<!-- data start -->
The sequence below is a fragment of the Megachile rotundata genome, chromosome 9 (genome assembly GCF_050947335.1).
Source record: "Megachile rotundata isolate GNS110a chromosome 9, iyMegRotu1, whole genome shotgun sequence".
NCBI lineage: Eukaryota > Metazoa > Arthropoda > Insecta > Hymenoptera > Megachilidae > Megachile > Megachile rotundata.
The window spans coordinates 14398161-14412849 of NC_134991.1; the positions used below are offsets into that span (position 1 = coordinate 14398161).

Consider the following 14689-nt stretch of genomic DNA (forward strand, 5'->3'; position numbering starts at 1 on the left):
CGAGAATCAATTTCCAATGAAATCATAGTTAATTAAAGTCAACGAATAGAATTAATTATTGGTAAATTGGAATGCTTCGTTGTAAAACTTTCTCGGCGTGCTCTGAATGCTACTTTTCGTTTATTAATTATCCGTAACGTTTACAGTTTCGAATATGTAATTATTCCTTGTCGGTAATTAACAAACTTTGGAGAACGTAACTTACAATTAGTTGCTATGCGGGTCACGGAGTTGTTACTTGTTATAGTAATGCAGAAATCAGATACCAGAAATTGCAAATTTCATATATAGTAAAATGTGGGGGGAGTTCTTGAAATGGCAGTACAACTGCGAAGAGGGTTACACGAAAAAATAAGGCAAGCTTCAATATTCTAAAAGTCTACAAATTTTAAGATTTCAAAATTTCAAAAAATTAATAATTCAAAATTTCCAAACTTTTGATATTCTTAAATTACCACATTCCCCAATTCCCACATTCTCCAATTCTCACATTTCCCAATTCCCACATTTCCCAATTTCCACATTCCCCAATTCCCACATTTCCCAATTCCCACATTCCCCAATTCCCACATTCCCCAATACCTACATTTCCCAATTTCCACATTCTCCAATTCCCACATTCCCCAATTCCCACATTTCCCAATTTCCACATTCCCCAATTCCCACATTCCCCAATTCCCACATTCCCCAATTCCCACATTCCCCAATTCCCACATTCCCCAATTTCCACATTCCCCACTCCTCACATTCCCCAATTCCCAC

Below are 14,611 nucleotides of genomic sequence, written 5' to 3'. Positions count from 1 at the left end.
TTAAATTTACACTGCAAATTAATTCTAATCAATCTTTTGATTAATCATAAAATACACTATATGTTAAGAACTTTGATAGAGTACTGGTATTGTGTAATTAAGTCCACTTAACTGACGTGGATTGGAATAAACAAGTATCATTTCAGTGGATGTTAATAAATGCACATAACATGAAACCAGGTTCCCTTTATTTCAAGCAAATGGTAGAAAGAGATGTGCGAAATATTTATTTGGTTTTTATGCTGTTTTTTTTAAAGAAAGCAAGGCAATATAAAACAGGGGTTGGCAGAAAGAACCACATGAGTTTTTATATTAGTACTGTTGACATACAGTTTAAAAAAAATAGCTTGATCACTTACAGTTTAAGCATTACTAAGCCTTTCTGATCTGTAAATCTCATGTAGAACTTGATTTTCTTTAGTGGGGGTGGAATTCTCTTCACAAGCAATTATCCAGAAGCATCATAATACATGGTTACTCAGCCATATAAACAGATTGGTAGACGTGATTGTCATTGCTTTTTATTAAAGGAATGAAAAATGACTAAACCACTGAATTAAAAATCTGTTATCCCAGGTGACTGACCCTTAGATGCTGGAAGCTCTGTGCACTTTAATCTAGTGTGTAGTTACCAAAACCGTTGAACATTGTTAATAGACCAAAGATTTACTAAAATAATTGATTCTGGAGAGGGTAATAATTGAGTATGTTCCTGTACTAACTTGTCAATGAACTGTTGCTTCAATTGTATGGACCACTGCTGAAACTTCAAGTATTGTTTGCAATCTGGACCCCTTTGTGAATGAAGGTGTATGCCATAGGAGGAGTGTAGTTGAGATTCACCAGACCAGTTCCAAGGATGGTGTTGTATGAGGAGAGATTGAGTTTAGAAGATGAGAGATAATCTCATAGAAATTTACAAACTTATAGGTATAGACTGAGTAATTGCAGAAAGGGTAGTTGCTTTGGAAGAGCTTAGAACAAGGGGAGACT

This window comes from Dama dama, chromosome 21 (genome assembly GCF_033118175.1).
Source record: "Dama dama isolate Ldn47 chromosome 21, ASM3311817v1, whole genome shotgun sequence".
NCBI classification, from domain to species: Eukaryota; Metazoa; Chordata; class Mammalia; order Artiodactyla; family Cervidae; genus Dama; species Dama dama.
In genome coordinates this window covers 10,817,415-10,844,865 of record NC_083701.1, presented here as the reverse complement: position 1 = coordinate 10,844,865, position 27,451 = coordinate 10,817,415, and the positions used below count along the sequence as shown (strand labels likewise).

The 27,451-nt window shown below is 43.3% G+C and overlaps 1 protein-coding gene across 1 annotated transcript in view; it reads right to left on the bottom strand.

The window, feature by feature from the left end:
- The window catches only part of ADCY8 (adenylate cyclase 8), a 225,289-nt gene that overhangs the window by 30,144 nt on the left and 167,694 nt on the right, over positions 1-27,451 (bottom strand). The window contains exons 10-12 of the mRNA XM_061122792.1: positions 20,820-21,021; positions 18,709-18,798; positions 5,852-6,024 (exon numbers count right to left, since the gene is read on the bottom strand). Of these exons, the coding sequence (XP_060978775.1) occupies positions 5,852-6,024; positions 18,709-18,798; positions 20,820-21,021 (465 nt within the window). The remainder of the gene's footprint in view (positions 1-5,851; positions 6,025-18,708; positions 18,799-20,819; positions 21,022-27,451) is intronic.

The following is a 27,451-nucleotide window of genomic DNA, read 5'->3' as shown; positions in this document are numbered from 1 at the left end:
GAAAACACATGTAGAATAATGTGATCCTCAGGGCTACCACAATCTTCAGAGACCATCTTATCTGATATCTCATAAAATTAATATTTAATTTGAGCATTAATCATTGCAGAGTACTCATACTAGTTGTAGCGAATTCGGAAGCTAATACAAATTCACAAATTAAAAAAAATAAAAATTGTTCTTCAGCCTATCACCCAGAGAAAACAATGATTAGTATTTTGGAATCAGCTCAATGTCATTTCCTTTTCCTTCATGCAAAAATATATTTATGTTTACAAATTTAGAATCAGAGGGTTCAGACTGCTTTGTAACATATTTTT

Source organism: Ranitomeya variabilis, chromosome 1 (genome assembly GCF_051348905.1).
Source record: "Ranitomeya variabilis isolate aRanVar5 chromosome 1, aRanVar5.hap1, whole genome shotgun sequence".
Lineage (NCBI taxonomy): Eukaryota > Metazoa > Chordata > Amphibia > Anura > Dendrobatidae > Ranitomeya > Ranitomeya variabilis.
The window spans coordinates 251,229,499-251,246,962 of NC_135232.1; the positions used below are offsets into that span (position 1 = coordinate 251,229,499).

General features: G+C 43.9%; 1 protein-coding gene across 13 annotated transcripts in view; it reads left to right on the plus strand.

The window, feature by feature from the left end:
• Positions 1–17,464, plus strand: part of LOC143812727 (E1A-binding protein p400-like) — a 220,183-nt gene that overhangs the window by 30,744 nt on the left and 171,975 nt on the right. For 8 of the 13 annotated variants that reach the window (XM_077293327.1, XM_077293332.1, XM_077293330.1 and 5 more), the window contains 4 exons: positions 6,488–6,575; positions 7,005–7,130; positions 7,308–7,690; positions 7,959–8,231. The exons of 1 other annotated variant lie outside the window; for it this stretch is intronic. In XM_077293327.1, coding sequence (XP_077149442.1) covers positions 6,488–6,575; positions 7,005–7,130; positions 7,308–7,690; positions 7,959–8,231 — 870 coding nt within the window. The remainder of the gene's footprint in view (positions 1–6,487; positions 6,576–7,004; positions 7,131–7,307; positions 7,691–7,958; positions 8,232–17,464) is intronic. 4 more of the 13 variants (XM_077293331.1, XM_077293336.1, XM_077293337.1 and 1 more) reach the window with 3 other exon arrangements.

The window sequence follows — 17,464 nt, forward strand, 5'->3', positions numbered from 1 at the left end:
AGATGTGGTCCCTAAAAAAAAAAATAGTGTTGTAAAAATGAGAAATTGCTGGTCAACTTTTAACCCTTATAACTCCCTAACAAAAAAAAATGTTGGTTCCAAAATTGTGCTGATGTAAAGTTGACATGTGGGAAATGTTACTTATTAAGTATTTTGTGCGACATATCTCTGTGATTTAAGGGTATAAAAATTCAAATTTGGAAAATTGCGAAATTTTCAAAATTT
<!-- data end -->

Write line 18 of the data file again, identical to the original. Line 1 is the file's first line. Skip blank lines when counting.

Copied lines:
Source organism: Ranitomeya variabilis, chromosome 1 (genome assembly GCF_051348905.1).